A. Simon Esmonde Cleary, ed., (2007). Britannia 38. Malet Street: Society for the Promotion of Roman Studies.

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Britannia 38
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A Simon Esmonde Cleary
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Society for the Promotion of Roman Studies
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URI: http://www.romansociety.org/frame.htm
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10 Dec 2007
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John H Williams
1 - 11
Recent developments in the reading of Iron Age British coin-legends have added considerably to knowledge of Latin in pre-conquest Britain. The author claims that the picture that is now emerging is of the nuanced and sophisticated use of Latin over quite a wide area of southeast England from the late-first century b.c. onwards. The implications of this material for understanding of key developments in the culture, politics and societies of southeast England in the decades before the Roman invasion are considered.
Nick Holder
13 - 34
The paper examines the corpus of over 500 Roman inscriptions from London by studying them as a unique category of archaeological find, one with data relating to the object, the inscription, and the find-spot. The author uses information published in the fascicules of Roman Inscriptions of Britain and in Britannia and links this data to maps of Roman London created for The Archaeology of Greater London (2000). Evidence for `zoning' within Roman London is considered by comparing official and private inscriptions. Inscriptions suggesting retail activity are examined, as are the types of inscription found in London's waterfronts, which are used to suggest different areas of specialism within London's port. Finally, the paper looks at the inscriptions written by men and women, and by citizens and non-citizens.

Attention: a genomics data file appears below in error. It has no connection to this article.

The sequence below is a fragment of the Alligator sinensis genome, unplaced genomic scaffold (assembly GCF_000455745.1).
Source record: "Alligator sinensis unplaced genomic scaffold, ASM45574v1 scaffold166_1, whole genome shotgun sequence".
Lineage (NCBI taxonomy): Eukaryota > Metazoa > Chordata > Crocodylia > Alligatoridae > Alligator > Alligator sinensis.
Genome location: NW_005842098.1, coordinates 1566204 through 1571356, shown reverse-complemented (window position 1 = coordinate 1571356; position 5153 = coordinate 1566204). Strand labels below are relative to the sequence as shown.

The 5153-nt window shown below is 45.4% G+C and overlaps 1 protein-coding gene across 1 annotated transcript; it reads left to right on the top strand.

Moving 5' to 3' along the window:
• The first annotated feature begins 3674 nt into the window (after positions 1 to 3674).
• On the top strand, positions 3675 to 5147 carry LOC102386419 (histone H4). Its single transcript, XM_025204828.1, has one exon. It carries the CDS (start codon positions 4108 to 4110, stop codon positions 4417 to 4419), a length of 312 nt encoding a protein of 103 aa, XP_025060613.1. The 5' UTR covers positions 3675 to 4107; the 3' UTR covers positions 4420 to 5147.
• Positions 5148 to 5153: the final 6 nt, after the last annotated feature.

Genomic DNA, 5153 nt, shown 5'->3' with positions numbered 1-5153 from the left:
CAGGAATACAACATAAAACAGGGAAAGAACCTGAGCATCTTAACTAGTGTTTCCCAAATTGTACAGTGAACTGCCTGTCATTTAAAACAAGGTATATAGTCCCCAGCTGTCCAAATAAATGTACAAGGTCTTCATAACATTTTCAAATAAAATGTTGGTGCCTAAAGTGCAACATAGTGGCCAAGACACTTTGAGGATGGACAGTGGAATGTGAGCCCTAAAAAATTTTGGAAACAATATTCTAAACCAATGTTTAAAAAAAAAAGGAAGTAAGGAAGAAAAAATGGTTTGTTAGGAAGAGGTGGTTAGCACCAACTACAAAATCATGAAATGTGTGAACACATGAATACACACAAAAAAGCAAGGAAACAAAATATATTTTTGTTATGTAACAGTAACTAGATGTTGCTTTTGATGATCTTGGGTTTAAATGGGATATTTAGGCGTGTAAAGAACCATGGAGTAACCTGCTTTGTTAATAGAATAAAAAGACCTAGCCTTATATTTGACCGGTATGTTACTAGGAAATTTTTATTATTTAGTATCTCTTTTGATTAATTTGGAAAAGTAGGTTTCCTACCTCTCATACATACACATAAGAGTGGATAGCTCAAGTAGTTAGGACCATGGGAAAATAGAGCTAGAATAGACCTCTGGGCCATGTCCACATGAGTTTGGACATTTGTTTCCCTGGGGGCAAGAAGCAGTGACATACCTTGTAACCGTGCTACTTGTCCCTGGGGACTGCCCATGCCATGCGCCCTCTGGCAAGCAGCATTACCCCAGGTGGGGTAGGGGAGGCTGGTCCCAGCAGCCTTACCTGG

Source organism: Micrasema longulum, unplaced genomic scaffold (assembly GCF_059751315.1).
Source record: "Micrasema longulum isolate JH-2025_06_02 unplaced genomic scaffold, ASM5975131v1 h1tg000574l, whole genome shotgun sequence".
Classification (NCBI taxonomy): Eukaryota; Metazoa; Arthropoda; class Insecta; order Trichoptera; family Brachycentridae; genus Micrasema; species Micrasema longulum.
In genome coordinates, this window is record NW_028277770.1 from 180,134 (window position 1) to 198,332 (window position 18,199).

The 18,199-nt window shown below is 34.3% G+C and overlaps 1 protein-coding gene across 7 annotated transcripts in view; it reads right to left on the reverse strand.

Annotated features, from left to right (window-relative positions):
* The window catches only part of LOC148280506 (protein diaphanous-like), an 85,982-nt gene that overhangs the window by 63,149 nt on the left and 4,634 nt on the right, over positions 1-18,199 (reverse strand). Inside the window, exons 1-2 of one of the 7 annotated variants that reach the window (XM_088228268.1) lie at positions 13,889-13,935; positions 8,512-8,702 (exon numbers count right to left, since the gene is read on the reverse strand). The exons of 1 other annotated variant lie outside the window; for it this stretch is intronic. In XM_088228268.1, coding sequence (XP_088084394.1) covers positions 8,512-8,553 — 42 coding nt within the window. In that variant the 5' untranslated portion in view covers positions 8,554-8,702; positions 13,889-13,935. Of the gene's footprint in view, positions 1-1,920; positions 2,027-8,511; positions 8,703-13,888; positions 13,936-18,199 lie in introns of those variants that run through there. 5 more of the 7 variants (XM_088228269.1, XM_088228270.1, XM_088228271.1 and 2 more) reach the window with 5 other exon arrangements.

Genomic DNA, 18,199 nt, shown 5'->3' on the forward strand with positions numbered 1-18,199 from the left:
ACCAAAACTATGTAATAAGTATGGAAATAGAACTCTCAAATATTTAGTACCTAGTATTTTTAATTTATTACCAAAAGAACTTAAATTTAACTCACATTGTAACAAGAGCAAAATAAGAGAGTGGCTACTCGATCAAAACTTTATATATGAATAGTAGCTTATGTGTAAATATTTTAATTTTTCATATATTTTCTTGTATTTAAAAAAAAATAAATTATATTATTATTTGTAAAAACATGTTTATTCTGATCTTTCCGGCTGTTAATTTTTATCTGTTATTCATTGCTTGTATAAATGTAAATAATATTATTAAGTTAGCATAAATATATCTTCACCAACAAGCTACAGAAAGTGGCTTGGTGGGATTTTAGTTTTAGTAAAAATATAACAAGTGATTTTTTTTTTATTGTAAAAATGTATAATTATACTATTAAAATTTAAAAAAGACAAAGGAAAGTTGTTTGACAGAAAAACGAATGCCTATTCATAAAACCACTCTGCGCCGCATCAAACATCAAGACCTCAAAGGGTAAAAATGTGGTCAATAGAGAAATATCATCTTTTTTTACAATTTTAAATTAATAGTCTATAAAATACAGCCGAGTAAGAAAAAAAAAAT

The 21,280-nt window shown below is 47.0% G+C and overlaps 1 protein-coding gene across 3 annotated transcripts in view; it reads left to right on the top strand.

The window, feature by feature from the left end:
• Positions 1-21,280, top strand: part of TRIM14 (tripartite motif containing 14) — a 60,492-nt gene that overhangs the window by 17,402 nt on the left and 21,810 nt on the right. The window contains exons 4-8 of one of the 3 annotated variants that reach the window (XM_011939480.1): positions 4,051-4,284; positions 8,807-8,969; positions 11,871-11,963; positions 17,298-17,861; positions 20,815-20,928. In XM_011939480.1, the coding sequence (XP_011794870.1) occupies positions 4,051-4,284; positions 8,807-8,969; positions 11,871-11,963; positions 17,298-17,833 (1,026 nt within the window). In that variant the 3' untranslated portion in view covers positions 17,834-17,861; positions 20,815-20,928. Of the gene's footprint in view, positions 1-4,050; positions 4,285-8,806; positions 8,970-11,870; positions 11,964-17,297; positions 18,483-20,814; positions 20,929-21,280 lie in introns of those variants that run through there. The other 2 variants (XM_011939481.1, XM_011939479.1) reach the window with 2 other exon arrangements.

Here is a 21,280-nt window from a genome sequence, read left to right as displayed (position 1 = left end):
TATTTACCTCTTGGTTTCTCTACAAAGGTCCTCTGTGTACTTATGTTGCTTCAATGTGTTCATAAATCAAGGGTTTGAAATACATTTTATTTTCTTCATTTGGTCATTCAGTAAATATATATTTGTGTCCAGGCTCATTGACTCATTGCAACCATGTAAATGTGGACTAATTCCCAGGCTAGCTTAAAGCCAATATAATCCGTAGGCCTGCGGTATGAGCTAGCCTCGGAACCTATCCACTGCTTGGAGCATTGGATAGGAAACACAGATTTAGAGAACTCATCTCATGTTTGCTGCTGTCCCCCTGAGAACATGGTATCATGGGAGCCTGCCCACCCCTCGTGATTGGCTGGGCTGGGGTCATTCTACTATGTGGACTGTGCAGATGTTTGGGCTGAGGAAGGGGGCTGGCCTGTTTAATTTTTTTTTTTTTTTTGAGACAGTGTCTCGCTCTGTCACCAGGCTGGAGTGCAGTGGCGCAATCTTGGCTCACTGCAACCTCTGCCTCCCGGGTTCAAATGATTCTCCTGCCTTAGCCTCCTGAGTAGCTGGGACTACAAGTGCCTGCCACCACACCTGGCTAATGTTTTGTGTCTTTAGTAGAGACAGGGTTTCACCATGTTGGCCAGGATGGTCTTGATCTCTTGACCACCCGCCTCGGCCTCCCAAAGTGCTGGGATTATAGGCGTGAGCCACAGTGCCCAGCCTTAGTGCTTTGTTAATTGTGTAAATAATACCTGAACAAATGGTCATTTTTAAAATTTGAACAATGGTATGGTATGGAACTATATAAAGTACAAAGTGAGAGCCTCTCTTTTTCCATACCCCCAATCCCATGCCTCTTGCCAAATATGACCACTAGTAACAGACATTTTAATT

Alex Mullen
35 - 61
Based on a new online database of Celtic personal names, the research demonstrates how the study of Romano-British onomastics can shed light on the complexities of linguistic and cultural contacts, complementing archaeological material and literary sources. After an introductory section on methodology, Part One analyses naming formulae and expressions of filiation as evidence for both continuity and change dependent on social and geographical factors. Confusion and contamination between the Latin and Celtic systems proved much less common than on the Continent, where earlier contact with Roman culture and the written tradition for Continental Celtic occasionally facilitated an unusual form of syncretism. Part Two examines the naming formulae attested at Roman Bath and the mechanisms by which Celts adopted Latin names. The case-study of Bath relates continuity and change in both naming formulae and nomenclature to an acceptance of, or resistance to, `Romanization' in Britain. Includes
Roger Ling
63 - 91
The article reviews the principal surviving examples of inscriptions on mosaic pavements and wall-paintings in Roman Britain. For some of these it makes tentative suggestions towards new readings or seeks to adjudicate between the conflicting readings of earlier commentators. The eleven inscriptions examined belong to different classes: signatures, dedications, good luck messages, labels, and literary or pseudo-literary glosses upon figure-scenes. The existence of the inscriptions implies that viewers were expected to be literate, or at least that being literate, if not actually well-educated, was socially important.
J G F Hind
93 - 106
Three aspects of Cassius Dio's account of the Claudian invasion of Britain are discussed. First, the convention, by which ancient historians routinely introduced their detailed narrative of military campaigns with a summary, allows the two first battles in the sequence to be eliminated as separate events. Secondly, the kings, Togodumnus in Cassius Dio and Cogidumnus in Tacitus' Agricola, are taken to be the same individual, who after defeat was reconciled to be Claudius' client-ruler. Thirdly, the argument is restated that the invasion took place through the harbours of West Sussex on a route suggested by the description given by Dio and by the evidence of place-names, known from the Geography of Ptolemy and the Antonine Itinerary.
Malcolm Todd
107 - 123
The large hillfort at Hembury, near Honiton (Devon), occupied in the Neolithic and Iron Age, was taken over by a Roman force about or shortly before AD 50. Substantial timber buildings were constructed, including a probable fabrica, in which iron from the adjacent Blackdown hills was worked. The Roman site was abandoned by the early Flavian period and not reoccupied. Though not evidently a conventional fort, Hembury joins a list of hillforts in southwest England which were used by the Roman army in the early decades of conquest. These include Hod Hill and possibly Maiden Castle (Dorset), Ham Hill and South Cadbury (Somerset). Includes
Geoffrey B Dannell
121 - 122
Tim Neighbour
125 - 140